Lecture_4_Feb_29_2008 - February 29, 2008 Freedom of...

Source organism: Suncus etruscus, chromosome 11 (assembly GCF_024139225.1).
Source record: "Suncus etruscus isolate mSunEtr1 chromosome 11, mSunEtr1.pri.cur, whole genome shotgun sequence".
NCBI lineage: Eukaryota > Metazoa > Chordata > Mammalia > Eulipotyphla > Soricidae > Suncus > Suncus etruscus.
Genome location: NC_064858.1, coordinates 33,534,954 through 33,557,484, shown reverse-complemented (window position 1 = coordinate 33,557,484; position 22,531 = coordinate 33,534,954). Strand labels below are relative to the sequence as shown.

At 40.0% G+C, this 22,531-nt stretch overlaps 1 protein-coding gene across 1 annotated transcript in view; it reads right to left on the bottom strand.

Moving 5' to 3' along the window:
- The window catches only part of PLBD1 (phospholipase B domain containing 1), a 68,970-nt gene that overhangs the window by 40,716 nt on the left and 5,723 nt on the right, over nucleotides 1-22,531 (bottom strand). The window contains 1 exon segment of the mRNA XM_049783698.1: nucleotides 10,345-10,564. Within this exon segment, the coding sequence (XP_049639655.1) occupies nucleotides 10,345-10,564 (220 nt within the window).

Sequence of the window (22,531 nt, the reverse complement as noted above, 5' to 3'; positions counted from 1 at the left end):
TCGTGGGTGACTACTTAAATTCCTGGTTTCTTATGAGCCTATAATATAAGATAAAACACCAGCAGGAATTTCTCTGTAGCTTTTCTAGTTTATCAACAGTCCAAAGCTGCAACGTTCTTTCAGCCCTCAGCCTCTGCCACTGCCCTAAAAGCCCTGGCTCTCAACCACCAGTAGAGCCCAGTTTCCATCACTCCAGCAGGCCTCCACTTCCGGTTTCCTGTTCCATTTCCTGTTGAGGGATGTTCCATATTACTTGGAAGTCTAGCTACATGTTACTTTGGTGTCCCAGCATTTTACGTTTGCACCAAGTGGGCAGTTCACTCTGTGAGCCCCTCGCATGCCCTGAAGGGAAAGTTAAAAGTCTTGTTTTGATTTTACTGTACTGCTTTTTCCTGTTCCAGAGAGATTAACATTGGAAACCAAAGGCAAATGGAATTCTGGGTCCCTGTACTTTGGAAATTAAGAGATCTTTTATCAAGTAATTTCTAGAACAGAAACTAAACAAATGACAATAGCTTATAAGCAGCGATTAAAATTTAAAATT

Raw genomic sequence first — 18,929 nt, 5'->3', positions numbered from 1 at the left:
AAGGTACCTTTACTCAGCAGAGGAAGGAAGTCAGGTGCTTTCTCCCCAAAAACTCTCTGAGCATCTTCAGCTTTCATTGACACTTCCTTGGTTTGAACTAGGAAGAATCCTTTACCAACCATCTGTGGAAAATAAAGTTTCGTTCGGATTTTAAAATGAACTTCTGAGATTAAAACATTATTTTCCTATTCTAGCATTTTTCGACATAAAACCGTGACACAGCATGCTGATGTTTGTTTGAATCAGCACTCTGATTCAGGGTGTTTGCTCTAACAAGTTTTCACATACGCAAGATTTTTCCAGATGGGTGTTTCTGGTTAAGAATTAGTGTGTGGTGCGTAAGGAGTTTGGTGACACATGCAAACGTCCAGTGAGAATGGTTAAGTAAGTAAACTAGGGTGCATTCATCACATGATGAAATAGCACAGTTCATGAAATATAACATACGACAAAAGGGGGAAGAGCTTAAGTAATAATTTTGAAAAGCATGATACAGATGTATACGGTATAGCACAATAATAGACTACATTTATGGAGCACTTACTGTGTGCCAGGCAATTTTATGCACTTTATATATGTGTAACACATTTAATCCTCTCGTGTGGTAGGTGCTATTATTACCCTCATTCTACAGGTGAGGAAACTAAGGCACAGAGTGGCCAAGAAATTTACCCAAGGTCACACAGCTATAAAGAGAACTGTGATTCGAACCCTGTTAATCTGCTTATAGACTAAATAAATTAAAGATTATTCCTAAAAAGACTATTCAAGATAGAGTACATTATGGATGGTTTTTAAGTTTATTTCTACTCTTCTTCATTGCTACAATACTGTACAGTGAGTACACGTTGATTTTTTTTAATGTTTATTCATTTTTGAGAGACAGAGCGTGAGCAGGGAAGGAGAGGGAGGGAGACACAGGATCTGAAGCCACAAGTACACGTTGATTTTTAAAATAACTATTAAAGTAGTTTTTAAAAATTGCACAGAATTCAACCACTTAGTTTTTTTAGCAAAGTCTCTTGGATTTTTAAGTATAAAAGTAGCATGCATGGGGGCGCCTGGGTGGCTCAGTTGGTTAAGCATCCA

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Unformatted text preview: February 29, 2008 Freedom of Expression & Language Rights • Freedom of expression cases: – Hate speech: Keegstra, Zundel – Obscenity: Butler, Sharpe, Little Sisters – Regulation of tobacco advertising: RJR MacDonald • Language cases – Quebec Protestant School Boards case – Language of expression: Ford, Devine – Manitoba Language Rights Case Keegstra (1990) • Keegstra was a high school teacher in Eckville, AB. Taught students anti­Semitic theories. • charged with violating s. 319(2) of the Criminal Code ­­ “wilfully promoting hatred against an identifiable group by communicating anti­semitic statements to his students.” • convicted at trial • AB Ct of Appeal: s. 319(2) violates S. 2 of Charter • SCC: The violation of S. 2 can be justified under s. 1 of the Charter. • 4­3 decision: Majority is CJ Dickson, W ilson, L'Heureux­ Dubé and Gonthier; minority is La Forest, Sopinka and McLachlin JJ. • Majority decision: – Section 2(b) should be given a “large and liberal” interpretation, and so it covers even hate speech. – Oakes test: • I) Substantial importance test: gov’t objective: prevent harm caused by hate propaganda, is of sufficient importance Keegstra (2) • Part II: Proportionality test – a) rational connection: yes. Prohibiting hate propaganda prevents harm resulting from it. (historical examples) – b) fr of exp limited as little as necessary? Yes: only “most severe” forms of hatred covered. Private communications not covered. There’s a defence of “truth,” if accused can prove on bal of probabilities. Promotion must be willful, so mens rea protected. – c) good outweighs harm. Hate propaganda does not contribute to self­ development, quest for truth, participative democracy. • Dissent: – K’s communications offensive, but not threats. Not violent, didn’t advocate violence. Difficult to draw line between hate speech, and valid criticism. Speech that advocates changing the basic conceptions about our society must be protected. Keegstra (3) • Oakes Test: – Gov’t objective is of sufficient importance. – Part II: (proportionality) • a) rational connection: not necessarily. Hate might just go underground, or be disguised to fit the law. Prosecution might create sympathy. Publicizing the case might have the opposite of effect intended. Valuable speech might be inadvertently suppressed. – b) S. 319(2) is overbroad. Dn of “hate” is too subjective. True statements about a group might appear as hate. – c) Harm outweighs good. Might have a “chilling effect.” It prevents free and open debate. No proof that S.319(2) promotes social harmony & indiv dignity. • Reverse onus issue: – can’t be convicted if you prove statements are true. Maj: violates presumption of innocence, but passes Oakes test for same reason as the rest of 319(2) does. Zundel (1992) • Charged with violating S. 181 of Crim Code: publishing “a statement, tale or news that he knows is false and causes or is likely to cause injury or mischief to a public interest.” Zundel published pamphlet, “Did Six Million Really Die?” • convicted at trial; upheld by Ont CA. Zundel: S. 181 violates S. s(b) of Charter: freedom of expression. • SCC: 4­3 upholding Zundel’s claim. • Majority: La Forest, L’Heureux­Dube, Sopinka, McLachlin. Dissenters: Gonthier, Cory, Iacobucci. (Dickson, W ilson gone). • Majority: S. 181 infringes 2(b). All expression covered, except violent. Purpose: free expression to promote truth, pol & soc participation, and self­fulfillment. Includes beliefs majority of Canadians find wrong, false or unpopular. Content irrelevant. Zundel (2) • False statements that someone believes true can sometimes have value. • Parliament’s purpose re 181: copied UK legis to prevent slander against nobles, to preserve order. Rejects “shifting purpose” argument. Even if accepted that current purpose is to prevent harm, that’s not specific enough to pass Part I of Oakes Test. S. 319(2) is more specific. • Even if Part I had been passed, S. 181 fails on Part II. – a) rational connection: no rational connection between promoting social harmony, and means used. S. 181 could cover nearly any controversial statement. It could have a chilling effect, producing the opposite of the result intended. – b) certainly does not restrict rights as little as necessary to achieve objective – c) clearly S. 181 does more harm than good. Zundel: dissenters • S. 181 violates S 2(b) of charter. However, it is saved by S. 1. – S. 181 is vague, but a judge’s job is to define vague phrases in law, eg. “public interest.” “A ‘public interest’ likely to be harmed as a result of contravention of s. 181 is the public interest in a free and democratic society that is subject to the rule of law.” A democracy promotes free public discussion, equality, liberty and human dignity. – S. 181 is clear enough to provide a substantially important objective (prevent harm [injury], promote tolerance) to pass Part I of Oakes. Original medieval purpose has changed, as Parliament has amended the legislation over time. Zundel dissenters (2) – Part II is also passed. • a) rational connection: rational connection between suppressing deliberate lies that could result in unrest, and preventing harm. Used rarely because hard to prove deliberate lies, and that they could result in unrest. • b) not overbroad: courts can tell difference between opinion and fact. • c) good outweighs harm. Spreading willful lies does not further public debate. Butler (1992) • • • • Impugned: s. 163 of Crim Code: prohibits sale of obscene materials, i.e. where a dominant characteristic is the undue exploitation of sex, or sex and crime, horror, cruelty and violence. Butler: convicted of selling & renting hard core video & magazines. Butler's Argument: s. 163 violates s. 2(b) of Charter. Trial judge: obscenity restricted to materials that depict sex & cruelty, lack of consent, or dehumanization. Convicted on 8 counts only (he'd been charged with over one hundred offences) Court of Appeal: All of S. 163 is a reasonable limit. Convict on all counts, not just 8. SCC (unanimous 9­judge decision): clarified meaning of obscenity. S. 163 infringed 2(b), but SCC’s dn of obscenity can pass the Oakes test. Butler to be tried again. Butler (2) • Sopinka (+6): The test for obscenity: Is exploitation of sex “undue” according to “community standards test”? This is not what Can’s would tolerate for themselves, but what they’d tolerate others being exposed to re harm to society. • Consent is important, but not necessarily determinative. • Reworks of art: “internal necessities” test: is the material required for serious treatment of a theme? • Judges apply the “reasonable person” test: what would a “reasonable person,” informed of the relevant facts, decide? • sex & violence: nearly always undue exploitation • sex that’s dehumanizing: undue if risk of harm substantial • sex that’s not violent or degrading is tolerated unless it involves children • “internal necessities” test: judge must determine whether material is really necessary, or the work is an excuse for exploitation. If in doubt, err on side of freedom of expression Butler (3) • Oakes test passed: • I: Objective of preventing harm is pressing & substantial • II: a) rational con. exists between suppressing obscene materials and preventing harm. Community standards test is sufficiently clear. • b) rights minimally impaired. Only potentially harmful material caught, and there’s an internal necessities test • c) good outweighs harm • Dissenters: (L’Herueux­Dube & Gonthier): generally agree with Sopinka, but think that sometimes materials that don’t combine sex and violence, or sex not considered dehumanizing, can be obscene because there’s a community consensus that the materials may result in harm by contributing to the “deformation of sexuality.” Sharpe (2001) • late 1990s, John Robin Sharpe of Vancouver was charged with two counts of possession of pornographic materials under the part of S. 163 of CC prohibiting possession of child pornography, and with possession of these materials for the purposes of distribution. • Sharpe argued the legislation intended to protect children was over­broad, unnecessarily interfering with his privacy and his freedom of expression. Some of the stories/drawings came from his own imagination. Won at trial and CA, crown appealed to SCC, heard in 2000. • SCC: 4­3 legislation valid, but majority “read in” two restrictions: – the leg would not be construed so as to apply to "(1) self­created expressive material: i.e., any written material or visual rep’tion created by the acc’d alone, and held by the acc’d alone, exclusively for his/her own personal use; and (2) private recordings of lawful sexual activity ... created by or depicting the accused, provided it does not depict unlawful sexual activity and is held by the accused exclusively for private use." (eg. Consensual sex among15­year­olds) Little Sisters (2000) • Impugned: the section of the federal Customs Tariff Act that prohibits importation of obscene materials, and creates a “reverse onus” on importer to prove that materials are not obscene. • Little Sisters bookstore: imported gay/lesbian erotica, and had materials confiscated by customs officials. Bookstore challenged the customs legislation as a violation of S. 2(b) of Charter: freedom of expression. • SCC: 6­3: reverse onus provision is unconstitutional. However, the prohibition against importing obscene materials is constitutional. • The CT Act is a prima facie violation of the Charter, but passes the Oakes test. • Objective of legislation: prevent Canada from being inundated by obscene material from abroad – I: Substantially important: yes – II: proportionality: a) customs procedures rationally connected to objective. b) there’s minimal impairment if Butler test applied, and c) there’s an overall balance • Butler definition of obscenity must be applied by customs officers. The wording of the Act allows for that. • Customs officials delayed unnecessarily (30 days reasonable), and were “high­ handed” in applying a stricter standard to homosexual than to heterosexual materials. Actions of public servants ruled unconstitutional, not the law. Little Sisters (2) • Dissenters (Iacobucci, Arbour & LeBel) – The Act is not minimally intrusive. The Act contains neither procedural safeguards, nor a guarantee that customs officers understand the Butler test. – Allowing appeals to a superior court rather than a specialized tribunal is “completely impractical” given the “sheer number of contested prohibitions.” – The defects of the impugned legislation outweigh its benefits. Some have been denied “important literature” (how to prevent AIDS), and some artists have their work labeled as “obscene” when it’s not obscene according to the Butler test. RJR­MacDonald v. AG Can (1995) • Impugned: fed Tobacco Products Control Act, which regulated tobacco advertising • Div of powers issue: this is valid legislation under criminal law power. • Charter issue: decided 5­4 that legislation is a violation of 2(b) of Charter. • All 9 judges agree that the legis violates 2(b). Disagreed over application of Oakes test. • Majority: Part I: objective is to prevent Can’s from being persuaded by tobacco advertising, and discouraging people who see package from smoking. • Oakes Test: These are important objectives, so Pt I passed. • Part II: • a) rational connection: social science evidence not conclusive that the means used are likely to work (dissenters disagreed) • b) minimal impairment: no. No evidence to show that less obtrusive measures are just as effective. • c) harm of legislation therefore outweighs any good it does. RJR MacDonald (2) • Dissenters: (La Forest, L’Heureux­Dube, Gonthier, Cory): The legislation passes the Oakes test. The courts must defer to the policy choices of legislatures in • cases like this where leg. is trying to prevent something extremely harmful. Oakes test must be applied less strictly. Courts should not second­guess legislative policy choices. • Following SCC decision: Parliament enacted new tobacco advertising legislation that complied with SCC decision. • Janet Hiebert, who wrote Charter Conflicts (2002): Parliament didn’t need to defer. Could have come back with a more persuasive case, as in the rape shield issue. Quebec Protestant School Boards Case (1984) • Bill 101, Quebec Charter of the French Language, enacted in 1977 • “Quebec clause:” only parents who had received their primary education in Quebec in English could have their children educated in English (sibling clause too) • This contradicted the “Canada clause” in S. 23 of the Charter of Rights • The Deschenes decision of Quebec Court of Appeal: detailed examination of evidence re S. 1. • Supreme Court of Canada: the Quebec clause is a “complete denial” of the Canada clause, not just a limit. A complete denial can never be justified under S. 1. Ford & Devine cases • 1977: Bill 101, Charter of the French Language. – Prohibited English on most commercial signs to encourage immigrants to assimilate with the francophone culture. • Quebec Charter of Human Rights (1975) – guarantees freedom of expression – Contains a limitations clause like s. 1 of Charter • PQ: Blanket override of existing legislation enacted in 1982 • 1984: Ford & Brown claimed right to post bilingual outdoor signs • 1978: Devine & Singer displayed signs in English only & convicted under B 101 1988 SCC decision: Ford • Is blanket override under s33 constitutional? – SCC: procedural only – part of 101 subject to Can Charter; override expired. 1984 amendment: subject only to Quebec Charter as 5­year override still valid. • Freedom of expression – Does it apply to ideas only, or language of expression too? – Commercial expression too? • Does 101 violate Fr of Exp in Canadian & Quebec Charters? Yes • Can the violation be justified by s.1 etc.? – Sociolinguistic studies – Substantial importance of preserving Fr culture: yes – rational connection yes – Limit rights as little as necessary: no. Studies conclude bilingual signs work if French predominates. Devine & After • Devine: – Following Ford, Devine must use bilingual signs – 101 violates fed criminal law power? No: 92(13) – Guarantee of equality in Quebec Charter of Rights violated? Yes, but bilingual requirements are a reasonable limit • Bourassa could have amended 101 to allow for bilingual signs, French predominating – instead, used S. 33 to re­ enact French­only signs law – over next 5 years, debate in Quebec concluded SCC was right. Even the PQ government did not re­ enact the override. This is how S. 33 is supposed to work. Manitoba Language Rights Case (1985) • Manitoba Act of 1970: similar provisions to S. 133 of CA, 1867, protecting use of English and French • 1890: The English became the majority, and legislature enacted the “Official Language Act,” making English the only official language. Statutes passed only in English. A clear violation of Manitoba Act. • 1892: francophone litigant challenged OLA and won in County Court. Decision ignored by gov’t. Litigant couldn’t appeal to a higher court because he had won. • 1978: francophone litigant (Forest) brought an application in Man QB, and was “fortunate enough to lose.” He appealed to Man CA and won; Man gov’t appealed to SCC • Forest won in SCC; Man Off Lang Act declared unconstitutional Manitoba Language Rights Case (2) • In Blaikie No. 1 (1979), Quebec’s new “Official Language Act” also declared unconstitutional. W ithin 24 hours, all new Quebec legislation was re­enacted in both English and French. • To clarify Manitoba situation, feds sent a reference question to SCC re status of Manitoba laws. • SCC declared that all of Manitoba’s laws passed since 1890 were invalid. No obvious means of fixing this. • SCC invented “the doctrine of necessity.” A rule of law country cannot exist without laws. The laws of an illegal government can be declared valid for a temporary period until the legislature re­enacts laws in both French and English. • Manitoba was given 3 years to translate all its laws into French, and to re­enact in French and English. Mercure case (1988) • Mercure case: Alberta and Saskatchewan, when created, had clauses similar to S. 133 of CA, 1867 in the acts creating them in 1905, except that there was a provision that this provision could be repealed. It hadn’t. • FrMercure applied for a trial for a speeding ticket in French in Sask. W hen denied, he appealed to SCC. (He died but SCC heard anyway.) • SCC stated all AB and Sask laws were invalid as in Man, but said that the situation could be remedied if AB and Sask simply repealed the bilingual provision. They could do this, the SCC said, simply by repealing the bilingual provisions, which the AB and Sask Acts allowed them to do. • Mercure argued that the “some but not all” formula applied: the bilingual provision could only be amended with the agreement of the province and Parliament. • AB and Sask repealed the bilingual provisions. ...